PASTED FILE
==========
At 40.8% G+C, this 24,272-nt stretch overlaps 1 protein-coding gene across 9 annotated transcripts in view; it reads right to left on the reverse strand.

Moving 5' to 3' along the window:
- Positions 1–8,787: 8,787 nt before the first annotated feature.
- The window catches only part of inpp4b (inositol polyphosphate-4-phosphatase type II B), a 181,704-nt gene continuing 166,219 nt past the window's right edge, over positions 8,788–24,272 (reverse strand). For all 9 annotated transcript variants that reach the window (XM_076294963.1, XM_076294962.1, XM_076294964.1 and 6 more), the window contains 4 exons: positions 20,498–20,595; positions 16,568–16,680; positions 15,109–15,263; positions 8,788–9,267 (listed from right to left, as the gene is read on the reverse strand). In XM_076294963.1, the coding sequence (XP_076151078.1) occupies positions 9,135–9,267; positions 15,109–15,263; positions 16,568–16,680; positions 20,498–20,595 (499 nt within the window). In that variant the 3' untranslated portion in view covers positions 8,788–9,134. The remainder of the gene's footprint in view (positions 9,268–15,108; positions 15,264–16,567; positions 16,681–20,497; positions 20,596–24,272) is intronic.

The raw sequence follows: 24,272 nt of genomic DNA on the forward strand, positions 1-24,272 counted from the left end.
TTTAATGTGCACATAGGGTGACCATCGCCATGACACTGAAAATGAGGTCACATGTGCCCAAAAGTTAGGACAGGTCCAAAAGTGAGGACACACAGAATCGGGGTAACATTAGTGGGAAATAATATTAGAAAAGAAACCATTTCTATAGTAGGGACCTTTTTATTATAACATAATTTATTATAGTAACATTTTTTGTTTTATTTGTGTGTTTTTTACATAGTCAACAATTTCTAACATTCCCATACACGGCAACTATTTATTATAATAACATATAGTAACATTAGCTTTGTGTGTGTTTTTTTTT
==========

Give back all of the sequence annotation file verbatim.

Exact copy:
At 40.8% G+C, this 24,272-nt stretch overlaps 1 protein-coding gene across 9 annotated transcripts in view; it reads right to left on the reverse strand.

Moving 5' to 3' along the window:
- Positions 1–8,787: 8,787 nt before the first annotated feature.
- The window catches only part of inpp4b (inositol polyphosphate-4-phosphatase type II B), a 181,704-nt gene continuing 166,219 nt past the window's right edge, over positions 8,788–24,272 (reverse strand). For all 9 annotated transcript variants that reach the window (XM_076294963.1, XM_076294962.1, XM_076294964.1 and 6 more), the window contains 4 exons: positions 20,498–20,595; positions 16,568–16,680; positions 15,109–15,263; positions 8,788–9,267 (listed from right to left, as the gene is read on the reverse strand). In XM_076294963.1, the coding sequence (XP_076151078.1) occupies positions 9,135–9,267; positions 15,109–15,263; positions 16,568–16,680; positions 20,498–20,595 (499 nt within the window). In that variant the 3' untranslated portion in view covers positions 8,788–9,134. The remainder of the gene's footprint in view (positions 9,268–15,108; positions 15,264–16,567; positions 16,681–20,497; positions 20,596–24,272) is intronic.

The raw sequence follows: 24,272 nt of genomic DNA on the forward strand, positions 1-24,272 counted from the left end.
TTTAATGTGCACATAGGGTGACCATCGCCATGACACTGAAAATGAGGTCACATGTGCCCAAAAGTTAGGACAGGTCCAAAAGTGAGGACACACAGAATCGGGGTAACATTAGTGGGAAATAATATTAGAAAAGAAACCATTTCTATAGTAGGGACCTTTTTATTATAACATAATTTATTATAGTAACATTTTTTGTTTTATTTGTGTGTTTTTTACATAGTCAACAATTTCTAACATTCCCATACACGGCAACTATTTATTATAATAACATATAGTAACATTAGCTTTGTGTGTGTTTTTTTTT